Yeah, he's rather formidable and he's rather scary in those scenes. In the flesh. It always struck me that it's one of those costumes, it plays well on screen but in person it works, too. He's not Method but he gets there, and when he's Batman he keeps that vocal quality. He keeps it in that register. He can have a laugh, it does make him get a bit silly, and that's Christian's way of surviving, that he can come out of character and make jokes. I think that keeps him sane. And we were using summer for winter so we were standing there in overcoats and scarves and gloves and it's snowing and it's 105 degrees and he's in that suit... It is weird; I don't see Christian, I come in and I meet him on set as Batman.

There was a really big gear shift from Batman Begins to The Dark Knight. How would you define the gear shift again to this final instalment?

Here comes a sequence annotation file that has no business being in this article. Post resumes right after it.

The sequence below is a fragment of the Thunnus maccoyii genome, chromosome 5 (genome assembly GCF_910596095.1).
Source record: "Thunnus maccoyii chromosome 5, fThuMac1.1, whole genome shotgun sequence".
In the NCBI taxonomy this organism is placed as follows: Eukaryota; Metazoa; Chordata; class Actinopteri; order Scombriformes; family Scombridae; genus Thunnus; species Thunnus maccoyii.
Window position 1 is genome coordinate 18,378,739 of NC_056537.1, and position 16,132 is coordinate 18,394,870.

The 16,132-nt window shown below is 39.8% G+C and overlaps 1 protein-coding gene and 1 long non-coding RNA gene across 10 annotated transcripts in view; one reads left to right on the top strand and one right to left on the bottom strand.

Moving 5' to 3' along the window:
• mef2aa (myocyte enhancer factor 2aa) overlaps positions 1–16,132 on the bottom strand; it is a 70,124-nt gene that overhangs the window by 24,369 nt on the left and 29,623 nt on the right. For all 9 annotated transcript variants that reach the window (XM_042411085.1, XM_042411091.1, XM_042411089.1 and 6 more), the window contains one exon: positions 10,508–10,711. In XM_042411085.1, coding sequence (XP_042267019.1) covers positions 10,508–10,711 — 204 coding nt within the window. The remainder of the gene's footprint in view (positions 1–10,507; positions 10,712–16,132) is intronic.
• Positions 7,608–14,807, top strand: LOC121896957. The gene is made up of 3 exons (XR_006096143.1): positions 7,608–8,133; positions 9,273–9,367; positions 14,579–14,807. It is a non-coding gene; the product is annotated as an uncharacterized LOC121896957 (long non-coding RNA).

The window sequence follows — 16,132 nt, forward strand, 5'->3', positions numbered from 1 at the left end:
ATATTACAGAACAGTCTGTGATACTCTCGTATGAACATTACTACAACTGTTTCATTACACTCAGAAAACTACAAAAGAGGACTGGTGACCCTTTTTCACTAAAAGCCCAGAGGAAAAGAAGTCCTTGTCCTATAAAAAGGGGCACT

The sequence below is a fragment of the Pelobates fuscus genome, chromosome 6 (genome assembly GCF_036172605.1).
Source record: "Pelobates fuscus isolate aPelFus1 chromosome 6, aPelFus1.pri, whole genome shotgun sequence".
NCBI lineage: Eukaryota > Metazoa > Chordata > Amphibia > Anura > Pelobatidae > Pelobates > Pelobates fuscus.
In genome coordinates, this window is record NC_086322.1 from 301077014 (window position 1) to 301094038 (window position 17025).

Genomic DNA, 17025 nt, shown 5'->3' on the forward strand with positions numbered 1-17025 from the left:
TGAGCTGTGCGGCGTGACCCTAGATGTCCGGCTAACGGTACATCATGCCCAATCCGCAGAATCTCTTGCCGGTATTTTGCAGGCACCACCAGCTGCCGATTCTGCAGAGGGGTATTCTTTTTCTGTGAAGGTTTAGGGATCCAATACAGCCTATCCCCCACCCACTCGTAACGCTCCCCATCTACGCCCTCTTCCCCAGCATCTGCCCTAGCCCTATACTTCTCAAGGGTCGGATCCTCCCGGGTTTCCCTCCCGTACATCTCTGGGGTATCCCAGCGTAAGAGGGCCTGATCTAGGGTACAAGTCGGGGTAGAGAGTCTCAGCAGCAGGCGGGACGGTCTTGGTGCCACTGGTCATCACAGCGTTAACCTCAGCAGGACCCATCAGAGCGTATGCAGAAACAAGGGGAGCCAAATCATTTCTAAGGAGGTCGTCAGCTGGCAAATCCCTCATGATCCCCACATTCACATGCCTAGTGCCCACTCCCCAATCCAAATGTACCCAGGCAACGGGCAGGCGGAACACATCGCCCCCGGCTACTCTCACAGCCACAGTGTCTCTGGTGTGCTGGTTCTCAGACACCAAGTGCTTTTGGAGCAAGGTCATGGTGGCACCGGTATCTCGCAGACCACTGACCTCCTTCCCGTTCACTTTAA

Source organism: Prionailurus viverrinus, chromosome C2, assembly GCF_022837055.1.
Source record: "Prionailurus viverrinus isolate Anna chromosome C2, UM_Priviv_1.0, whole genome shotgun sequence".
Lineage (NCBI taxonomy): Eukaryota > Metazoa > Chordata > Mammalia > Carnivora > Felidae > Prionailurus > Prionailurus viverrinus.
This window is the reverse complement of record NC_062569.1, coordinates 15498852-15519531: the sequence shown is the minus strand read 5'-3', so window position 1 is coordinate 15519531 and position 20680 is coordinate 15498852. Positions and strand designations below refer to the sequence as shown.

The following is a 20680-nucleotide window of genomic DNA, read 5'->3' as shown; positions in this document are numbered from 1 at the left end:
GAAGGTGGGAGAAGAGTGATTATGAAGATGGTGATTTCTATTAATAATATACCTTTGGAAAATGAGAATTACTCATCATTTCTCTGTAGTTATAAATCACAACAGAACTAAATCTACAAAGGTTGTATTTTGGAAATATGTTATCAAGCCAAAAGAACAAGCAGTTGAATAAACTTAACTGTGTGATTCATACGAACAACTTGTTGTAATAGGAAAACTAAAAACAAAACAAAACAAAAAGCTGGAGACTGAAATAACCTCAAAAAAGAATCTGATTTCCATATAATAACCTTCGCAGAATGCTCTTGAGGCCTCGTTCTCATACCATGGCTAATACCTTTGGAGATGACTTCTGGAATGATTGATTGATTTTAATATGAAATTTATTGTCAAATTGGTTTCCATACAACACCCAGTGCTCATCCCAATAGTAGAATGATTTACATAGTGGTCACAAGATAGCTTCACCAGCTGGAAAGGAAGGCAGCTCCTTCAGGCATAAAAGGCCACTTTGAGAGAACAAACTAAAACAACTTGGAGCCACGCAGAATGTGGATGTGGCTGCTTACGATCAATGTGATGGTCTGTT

Well this is truly... Epic. You know those Fast And Furious movies where they drive at one speed, then they hit that button? And they put the octane or the gas into the engine and they seem to drive at hyperspeed? This is Chris hitting the button. This is the Fast And Furious version. It is a truly epic conclusion to the whole thing, and I don't mean that in a gratuitous way.

How has this whole experience been for you then? Will you miss it?
I think when you're into something like this and you don't know if there's going to be a third - for instance, when we made Dark Knight we didn't know for sure there'd be a third - you go about your life; it's not something that you're constantly thinking about. But once you're there back with all the people again it's like a reunion. There's all the same old people, the same old camera crew, the same old Wally [Pfister, cinematographer], there's the make-up people and you just sort of get back into the swing of it and it's just great to see everyone. So that's a bit bad, that we won't all get together again - or certainly not in that way. I may end up working with Chris again and I may end up working with Christian and Michael or any one of them, but it will be in a different situation. When you like something and you enjoy something you want it to go on. But it's all got to end sometime.

Interview by Dan Jolin